arjunbt wrote:

A cylindrical tank of radius R and height H must be redesigned to hold approximately twice as much liquid. Which of the following changes would be farthest from the new design requirements?

A. A 100% increase in R and a 50% decrease in H

B. A 30% decrease in R and a 300% increase in H

C. A 10% decrease in R and a 150% increase in H

D. A 40% increase in R and no change in H

E. A 50% increase in R and a 20% decrease in H

The solution I am going to give has already been provided but I am still writing it down to highlight the approximations you could use to save time.

Volume must be doubled.

We know volume of a cylinder

= \pi * r^2 * hTo double the volume, either you double the height 'h' OR you multiply r by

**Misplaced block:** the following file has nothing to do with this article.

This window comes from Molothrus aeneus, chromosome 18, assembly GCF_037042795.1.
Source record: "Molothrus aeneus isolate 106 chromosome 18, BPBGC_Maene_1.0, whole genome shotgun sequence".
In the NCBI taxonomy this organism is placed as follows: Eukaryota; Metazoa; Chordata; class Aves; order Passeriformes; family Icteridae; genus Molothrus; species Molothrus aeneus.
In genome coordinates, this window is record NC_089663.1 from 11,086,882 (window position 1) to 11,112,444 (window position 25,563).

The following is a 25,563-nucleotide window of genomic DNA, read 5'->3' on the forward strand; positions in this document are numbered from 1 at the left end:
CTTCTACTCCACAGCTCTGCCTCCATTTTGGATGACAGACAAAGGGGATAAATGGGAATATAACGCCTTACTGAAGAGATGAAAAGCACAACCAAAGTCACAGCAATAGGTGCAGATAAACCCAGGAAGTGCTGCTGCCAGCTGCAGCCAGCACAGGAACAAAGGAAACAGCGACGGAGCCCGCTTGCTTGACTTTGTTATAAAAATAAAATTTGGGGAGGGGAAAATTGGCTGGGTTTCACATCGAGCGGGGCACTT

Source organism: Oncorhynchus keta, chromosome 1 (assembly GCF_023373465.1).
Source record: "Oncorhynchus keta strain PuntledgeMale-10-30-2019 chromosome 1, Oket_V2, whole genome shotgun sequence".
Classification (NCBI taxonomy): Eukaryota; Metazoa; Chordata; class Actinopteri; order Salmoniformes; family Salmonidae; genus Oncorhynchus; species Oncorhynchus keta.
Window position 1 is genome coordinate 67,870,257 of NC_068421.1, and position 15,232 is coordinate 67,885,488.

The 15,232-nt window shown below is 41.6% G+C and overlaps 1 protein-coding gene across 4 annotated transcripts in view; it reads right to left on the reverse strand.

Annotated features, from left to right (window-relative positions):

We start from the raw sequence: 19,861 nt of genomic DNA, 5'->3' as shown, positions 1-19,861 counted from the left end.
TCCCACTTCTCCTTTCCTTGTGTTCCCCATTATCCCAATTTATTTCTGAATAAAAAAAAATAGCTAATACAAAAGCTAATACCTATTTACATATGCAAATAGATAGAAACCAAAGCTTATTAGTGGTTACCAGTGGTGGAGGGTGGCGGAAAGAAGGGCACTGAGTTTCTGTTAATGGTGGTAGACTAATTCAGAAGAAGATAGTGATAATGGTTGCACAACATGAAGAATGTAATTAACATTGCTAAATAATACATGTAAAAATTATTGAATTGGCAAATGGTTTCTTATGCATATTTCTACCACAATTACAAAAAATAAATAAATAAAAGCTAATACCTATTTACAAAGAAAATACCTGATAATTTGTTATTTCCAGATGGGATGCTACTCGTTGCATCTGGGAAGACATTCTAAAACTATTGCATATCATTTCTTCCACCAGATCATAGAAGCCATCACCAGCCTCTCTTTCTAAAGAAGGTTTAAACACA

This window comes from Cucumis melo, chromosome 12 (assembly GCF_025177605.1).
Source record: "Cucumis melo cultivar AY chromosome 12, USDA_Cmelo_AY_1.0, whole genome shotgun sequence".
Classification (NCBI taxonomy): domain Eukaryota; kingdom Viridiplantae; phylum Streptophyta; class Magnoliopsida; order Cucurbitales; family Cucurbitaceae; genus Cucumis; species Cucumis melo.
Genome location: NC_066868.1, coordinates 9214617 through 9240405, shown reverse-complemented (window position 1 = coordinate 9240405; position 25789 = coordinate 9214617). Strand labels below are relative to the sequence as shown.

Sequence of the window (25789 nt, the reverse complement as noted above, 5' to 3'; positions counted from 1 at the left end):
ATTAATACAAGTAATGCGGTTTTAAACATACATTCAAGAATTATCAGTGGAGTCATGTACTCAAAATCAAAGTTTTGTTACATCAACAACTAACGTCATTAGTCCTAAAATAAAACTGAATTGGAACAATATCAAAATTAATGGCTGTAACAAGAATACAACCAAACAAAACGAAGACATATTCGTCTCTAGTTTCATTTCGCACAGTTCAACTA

\sqrt{2} i.e. by 1.41 i.e. increase radius by a little over 40%.

OR you use a combination.

A. A 100% increase in R and a 50% decrease in H

Volume

= \pi * 4r^2 * \frac{h}{2} = 2* \pi * r^2 * h (matches the design requirement)

B. A 30% decrease in R and a 300% increase in H

Volume

= \pi * 0.49 r^2 * 4h = \pi * \frac{r^2}{2} * 4h = 2* \pi * r^2 * h (matches the design requirement)

Note that .49 is approximately 0.5 i.e. 1/2

C. A 10% decrease in R and a 150% increase in H

Volume

= \pi * .81 r^2 * \frac{5}{2}h = 2* \pi * \frac{4}{5}r^2 * \frac{5}{2} h = 2* \pi * r^2 * h (matches the design requirement)

Notice that .81 is approximately .80 i.e. 80% i.e. 4/5

D. A 40% increase in R and no change in H

We discussed it above. A 40% increase in R matches our design requirement.

E. A 50% increase in R and a 20% decrease in H

Volume

= \pi * 2.25 r^2 * 0.8 h Compare with (C). 2.5*0.8 gives you 2 so 2.25*0.8 will give you less than 2. Hence doesn't match the requirement.

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Karishma

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